Well, I have resisted getting into the Tsarnaev case. However, it represents the perfect storm of many of the themes we’ve been exploring in recent posts: an impossible fact pattern, a Defendant who is universally reviled after killing or maiming a bunch of innocent bystanders (including a small child), pundits falling all over themselves to see who can say the stupidest thing… and now my favorite, a small snippet of evidence demonstrating my entire point about how this type of evidence can be misleading and must be considered in context. Perfect.
Last point first: we are now in the “Penalty Phase” of the trial. At least as I type this we are – by the time this is posted it will probably be over. I predict, contrary to just about everyone I know, that the jury won’t vote for Death. We shall see. The misleading snippet of “evidence”, to use the term loosely, was presented, of course, by the U.S. Government Prosecution. By doing this they are demonstrating yet another fundamental principal of criminal defense work that I have not discussed here: overplaying your hand and willfully attempting to mislead the jury. Actually, I sort of have discussed it in terms of “framing a guilty man.” For this is what they are doing.
Tsarnaev is guilty. Make no mistake. His own lawyer, Judy Clarke (whom I have known for years) said as much during her opening statement during the “Guilt Phase” of the trial. (Of course that should be called the “Innocence Phase” but never mind. I never said our system is actually fair, just that it is supposed to be.)
You see, in most jurisdictions including Washington, a capital case is divided into two halves. The first half is the Guilt (or Innocence) Phase, where the jury decides whether or not the Defendant committed the crime or crimes that could justify putting him or her to death (almost always him). The second phase, the “Penalty Phase,” is where that same jury decides whether to actually put him to death, having found him guilty during the Guilt Phase. A HUGE problem with this approach of course is that the jury must be “death qualified”, which means they have to agree that the death penalty is something they would be able to vote for. Any bleeding heart liberals, like me, would be excused at the very beginning of the trial and not allowed to serve on the jury during either phase. It does not take a brain surgeon to see how jurors like this might be less likely to listen critically to evidence during the guilt phase.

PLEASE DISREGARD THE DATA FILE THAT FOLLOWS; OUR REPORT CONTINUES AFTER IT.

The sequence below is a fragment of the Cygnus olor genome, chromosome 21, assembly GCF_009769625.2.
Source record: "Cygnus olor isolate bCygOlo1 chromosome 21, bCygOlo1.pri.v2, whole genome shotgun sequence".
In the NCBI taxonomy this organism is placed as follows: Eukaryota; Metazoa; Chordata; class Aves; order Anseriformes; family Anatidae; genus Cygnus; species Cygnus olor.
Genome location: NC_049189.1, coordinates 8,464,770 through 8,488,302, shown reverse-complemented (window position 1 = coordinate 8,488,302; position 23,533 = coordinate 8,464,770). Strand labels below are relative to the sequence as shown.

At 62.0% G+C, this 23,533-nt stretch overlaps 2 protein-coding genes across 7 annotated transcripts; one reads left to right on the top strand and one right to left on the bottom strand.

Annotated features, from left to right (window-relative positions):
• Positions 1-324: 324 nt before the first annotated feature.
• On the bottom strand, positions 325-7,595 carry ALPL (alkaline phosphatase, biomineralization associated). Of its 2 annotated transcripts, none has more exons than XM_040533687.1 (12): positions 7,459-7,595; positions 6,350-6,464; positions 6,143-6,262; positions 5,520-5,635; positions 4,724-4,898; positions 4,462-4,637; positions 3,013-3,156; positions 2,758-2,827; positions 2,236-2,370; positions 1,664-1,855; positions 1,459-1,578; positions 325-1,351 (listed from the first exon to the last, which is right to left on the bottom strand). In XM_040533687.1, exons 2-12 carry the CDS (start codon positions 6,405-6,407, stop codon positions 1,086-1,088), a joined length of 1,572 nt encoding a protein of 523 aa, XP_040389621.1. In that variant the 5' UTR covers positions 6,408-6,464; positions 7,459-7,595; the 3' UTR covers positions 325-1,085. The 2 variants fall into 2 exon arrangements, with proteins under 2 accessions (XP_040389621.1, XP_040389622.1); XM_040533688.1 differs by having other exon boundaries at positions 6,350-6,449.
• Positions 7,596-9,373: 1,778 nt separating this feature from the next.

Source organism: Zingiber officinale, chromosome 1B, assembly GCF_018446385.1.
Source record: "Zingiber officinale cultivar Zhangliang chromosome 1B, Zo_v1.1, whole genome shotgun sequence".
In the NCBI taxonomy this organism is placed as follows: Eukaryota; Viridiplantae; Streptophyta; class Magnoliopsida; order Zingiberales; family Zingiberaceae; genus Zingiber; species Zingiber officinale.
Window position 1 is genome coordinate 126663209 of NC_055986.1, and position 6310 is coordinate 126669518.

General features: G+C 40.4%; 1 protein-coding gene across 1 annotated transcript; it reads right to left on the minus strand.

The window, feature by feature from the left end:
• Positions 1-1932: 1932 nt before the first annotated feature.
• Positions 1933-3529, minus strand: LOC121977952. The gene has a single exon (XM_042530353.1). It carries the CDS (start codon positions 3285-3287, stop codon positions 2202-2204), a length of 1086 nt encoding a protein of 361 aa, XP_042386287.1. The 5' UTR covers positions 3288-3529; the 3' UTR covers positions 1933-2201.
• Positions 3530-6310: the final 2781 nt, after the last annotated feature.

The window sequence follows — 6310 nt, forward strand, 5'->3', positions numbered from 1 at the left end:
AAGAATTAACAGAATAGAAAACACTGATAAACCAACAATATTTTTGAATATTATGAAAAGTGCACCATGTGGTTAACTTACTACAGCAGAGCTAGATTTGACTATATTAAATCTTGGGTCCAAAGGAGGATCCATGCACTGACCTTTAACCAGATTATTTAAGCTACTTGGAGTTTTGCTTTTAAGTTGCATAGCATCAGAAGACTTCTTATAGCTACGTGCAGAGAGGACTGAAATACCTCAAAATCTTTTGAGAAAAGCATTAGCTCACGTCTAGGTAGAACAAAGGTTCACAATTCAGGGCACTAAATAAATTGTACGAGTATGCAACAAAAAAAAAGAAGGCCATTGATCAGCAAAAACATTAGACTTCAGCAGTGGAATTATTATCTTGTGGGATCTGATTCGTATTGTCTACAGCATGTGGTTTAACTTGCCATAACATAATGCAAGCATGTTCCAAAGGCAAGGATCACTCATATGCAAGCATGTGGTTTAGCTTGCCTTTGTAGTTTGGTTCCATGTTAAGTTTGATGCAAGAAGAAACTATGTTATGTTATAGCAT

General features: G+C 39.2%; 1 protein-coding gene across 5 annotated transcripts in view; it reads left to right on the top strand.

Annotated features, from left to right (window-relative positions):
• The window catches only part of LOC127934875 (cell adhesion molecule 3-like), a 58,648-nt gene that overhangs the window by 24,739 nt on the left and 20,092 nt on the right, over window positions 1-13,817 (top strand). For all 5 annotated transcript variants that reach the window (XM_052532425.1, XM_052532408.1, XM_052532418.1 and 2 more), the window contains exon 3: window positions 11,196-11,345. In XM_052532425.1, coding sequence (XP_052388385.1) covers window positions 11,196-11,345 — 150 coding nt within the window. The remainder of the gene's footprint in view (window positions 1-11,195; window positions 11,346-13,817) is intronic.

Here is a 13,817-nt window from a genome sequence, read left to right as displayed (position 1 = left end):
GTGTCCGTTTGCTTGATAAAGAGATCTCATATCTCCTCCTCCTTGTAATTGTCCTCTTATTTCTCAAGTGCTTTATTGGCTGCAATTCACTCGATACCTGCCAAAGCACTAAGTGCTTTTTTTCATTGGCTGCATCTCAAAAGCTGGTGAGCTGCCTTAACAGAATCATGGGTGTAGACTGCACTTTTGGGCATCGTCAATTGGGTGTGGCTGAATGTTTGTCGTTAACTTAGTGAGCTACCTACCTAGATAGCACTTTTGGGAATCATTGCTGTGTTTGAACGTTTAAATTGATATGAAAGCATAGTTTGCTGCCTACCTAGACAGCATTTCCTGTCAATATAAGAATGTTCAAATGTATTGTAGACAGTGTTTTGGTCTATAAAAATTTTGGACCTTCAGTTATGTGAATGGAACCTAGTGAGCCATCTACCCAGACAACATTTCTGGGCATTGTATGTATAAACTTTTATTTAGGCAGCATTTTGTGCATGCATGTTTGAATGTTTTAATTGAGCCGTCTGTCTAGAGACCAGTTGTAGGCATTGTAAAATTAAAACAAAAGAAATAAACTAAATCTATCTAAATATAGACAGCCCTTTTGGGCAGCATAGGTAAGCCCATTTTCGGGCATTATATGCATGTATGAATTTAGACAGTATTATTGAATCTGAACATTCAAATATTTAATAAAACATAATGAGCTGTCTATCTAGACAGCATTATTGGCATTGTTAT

This, combined with the fact that most capital cases have horrible fact patterns, leads many defense attorneys, like Judy Clarke, to basically waive the arguments they may have during the first half of the trial in order to save their ammo for the inevitable guilt phase. It allows the lawyer to maintain credibility with the jury because it is hard to get them to listen to you during the penalty phase if you are making weak arguments during the guilt phase which the jury then summarily dismisses before convicting. For this reason most capital cases require two different attorneys: one to handle each half. This gives the jury a fresh lawyer to resent during the second half. It also allows the defense attorney to focus on facts during the first half in a way that will (hopefully) help them later lead the jury to the conclusion that putting the Defendant to death is not a good choice.
Judy Clarke, a master at these types of cases, has done a textbook job of taking this approach with great skill during this trial. This brings me to the point about the pundits. I found myself talking back to the TV when I saw CNN’s Ashley Banfield, surely the least qualified person on the planet to be portrayed as a “legal expert,” scratch her head in bafflement when Judy got up in opening during the guilt phase and immediately said that her client was unequivocally guilty of being one of the Boston Bombers. Poor Ashley was dumbfounded. Of course that is probably because she has zero legal training or actual experience. She is not even a lawyer, much less a criminal defense attorney. I have no idea why CNN puts her in this position. They must not know much about the law.